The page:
January 02, 2018
1 min read

Structural abnormalities found in reward regions in older individuals with MDD

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Volume size of the left putamen was greater in older adult healthy controls compared with older adults with major depressive disorder, according to new study results.

Researchers used baseline data from the Neurocognitive Outcomes of Depression in the Elderly study to examine the sizes of the putamen and caudate nucleus in older adults.

The study included 226 individuals with depression and 134 controls. The study also included analysis comparing 133 melancholic depressed participants and 93 nonmelancholic depressed participants. The researchers conducted a group-by-age assessment of the study population.

No significant differences in the caudate nucleus were found between groups, according to the results.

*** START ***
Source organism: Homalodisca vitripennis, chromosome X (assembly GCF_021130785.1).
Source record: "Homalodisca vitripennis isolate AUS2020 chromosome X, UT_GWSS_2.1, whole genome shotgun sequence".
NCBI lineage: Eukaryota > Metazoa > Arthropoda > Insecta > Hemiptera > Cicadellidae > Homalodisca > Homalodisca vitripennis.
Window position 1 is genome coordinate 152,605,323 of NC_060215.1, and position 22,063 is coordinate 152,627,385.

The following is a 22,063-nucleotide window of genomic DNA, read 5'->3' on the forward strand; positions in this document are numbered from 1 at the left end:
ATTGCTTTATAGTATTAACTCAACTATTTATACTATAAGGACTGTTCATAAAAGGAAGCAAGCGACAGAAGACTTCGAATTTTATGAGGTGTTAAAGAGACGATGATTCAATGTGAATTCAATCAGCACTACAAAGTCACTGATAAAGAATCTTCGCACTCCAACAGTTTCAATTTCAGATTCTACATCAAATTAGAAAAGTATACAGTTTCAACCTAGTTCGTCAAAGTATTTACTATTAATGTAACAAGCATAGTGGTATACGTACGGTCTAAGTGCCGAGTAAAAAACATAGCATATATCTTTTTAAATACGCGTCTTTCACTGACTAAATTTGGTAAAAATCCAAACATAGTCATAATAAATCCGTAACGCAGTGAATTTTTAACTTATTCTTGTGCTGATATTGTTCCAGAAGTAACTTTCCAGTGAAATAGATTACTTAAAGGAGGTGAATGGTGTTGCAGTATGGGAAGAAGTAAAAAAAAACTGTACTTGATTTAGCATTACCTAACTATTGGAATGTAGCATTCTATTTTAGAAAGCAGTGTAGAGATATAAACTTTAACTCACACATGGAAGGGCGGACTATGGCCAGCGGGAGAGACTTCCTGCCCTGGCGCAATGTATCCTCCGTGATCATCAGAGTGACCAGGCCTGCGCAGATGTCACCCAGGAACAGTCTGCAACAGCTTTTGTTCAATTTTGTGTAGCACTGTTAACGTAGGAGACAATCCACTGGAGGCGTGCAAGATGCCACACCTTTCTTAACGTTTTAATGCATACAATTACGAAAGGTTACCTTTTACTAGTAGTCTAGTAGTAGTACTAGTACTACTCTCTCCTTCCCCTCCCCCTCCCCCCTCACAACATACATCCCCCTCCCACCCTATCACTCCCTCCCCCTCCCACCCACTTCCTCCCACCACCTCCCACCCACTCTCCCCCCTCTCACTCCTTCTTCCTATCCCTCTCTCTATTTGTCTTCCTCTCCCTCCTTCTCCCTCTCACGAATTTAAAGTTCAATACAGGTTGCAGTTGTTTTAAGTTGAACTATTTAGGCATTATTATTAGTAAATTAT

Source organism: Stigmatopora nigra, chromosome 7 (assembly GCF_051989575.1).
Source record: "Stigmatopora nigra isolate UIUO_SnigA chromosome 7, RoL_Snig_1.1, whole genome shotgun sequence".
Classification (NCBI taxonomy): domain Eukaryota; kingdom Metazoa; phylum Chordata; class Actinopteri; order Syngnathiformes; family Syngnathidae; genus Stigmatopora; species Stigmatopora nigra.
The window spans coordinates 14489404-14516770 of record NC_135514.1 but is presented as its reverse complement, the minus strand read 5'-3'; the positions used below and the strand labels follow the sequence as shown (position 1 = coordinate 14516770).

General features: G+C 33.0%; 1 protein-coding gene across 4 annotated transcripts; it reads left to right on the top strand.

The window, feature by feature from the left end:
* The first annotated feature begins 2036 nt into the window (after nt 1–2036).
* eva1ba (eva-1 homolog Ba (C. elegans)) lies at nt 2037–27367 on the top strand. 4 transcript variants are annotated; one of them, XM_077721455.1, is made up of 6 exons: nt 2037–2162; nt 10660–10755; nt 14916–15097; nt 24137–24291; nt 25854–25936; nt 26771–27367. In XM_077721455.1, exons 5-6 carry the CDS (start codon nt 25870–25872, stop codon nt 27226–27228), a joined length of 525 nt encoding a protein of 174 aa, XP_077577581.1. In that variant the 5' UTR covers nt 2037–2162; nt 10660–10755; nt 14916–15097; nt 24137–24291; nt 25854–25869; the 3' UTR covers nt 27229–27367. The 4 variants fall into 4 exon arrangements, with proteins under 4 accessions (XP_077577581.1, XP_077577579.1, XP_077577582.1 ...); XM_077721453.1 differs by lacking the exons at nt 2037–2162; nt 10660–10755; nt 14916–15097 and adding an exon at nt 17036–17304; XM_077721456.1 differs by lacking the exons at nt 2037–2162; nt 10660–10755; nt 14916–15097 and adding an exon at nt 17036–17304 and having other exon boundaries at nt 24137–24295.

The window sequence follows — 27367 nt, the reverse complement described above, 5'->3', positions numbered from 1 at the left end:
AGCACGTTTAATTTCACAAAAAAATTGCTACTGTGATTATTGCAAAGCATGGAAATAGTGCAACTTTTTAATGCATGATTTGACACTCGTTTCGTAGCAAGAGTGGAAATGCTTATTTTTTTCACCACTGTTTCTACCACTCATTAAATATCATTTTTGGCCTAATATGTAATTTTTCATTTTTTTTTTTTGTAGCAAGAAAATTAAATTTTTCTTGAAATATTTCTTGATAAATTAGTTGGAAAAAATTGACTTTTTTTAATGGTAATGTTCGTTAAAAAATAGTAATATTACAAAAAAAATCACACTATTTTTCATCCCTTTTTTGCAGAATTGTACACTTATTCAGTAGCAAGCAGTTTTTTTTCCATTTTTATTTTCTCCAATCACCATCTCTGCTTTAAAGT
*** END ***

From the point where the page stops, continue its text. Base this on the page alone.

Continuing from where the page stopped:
Group-by-age interaction analysis showed that volume size of the left putamen was greater among healthy controls compared with participants with depression (P = .033), but only for those aged 60 to 65 years. As the age of participants increased to 66 to 74 years and 75 years and older, the differences between groups in volume size of the left putamen decreased and were not significant.

Researchers also observed a smaller left putamen among melancholic depressed participants compared with the nonmelancholic depressed participants (P = .004). Ths finding trends toward significance in a group-by-age analysis (P = .06).

A smaller left and right putamen were associated with anhedonia symptoms, the researchers added.

“Structural abnormalities in reward regions may underlie the anhedonic phenotype,” they concluded. “Volume loss associated with MDD may attenuate in older age.” – by Rob Volansky

Disclosure: The authors report no relevant financial disclosures.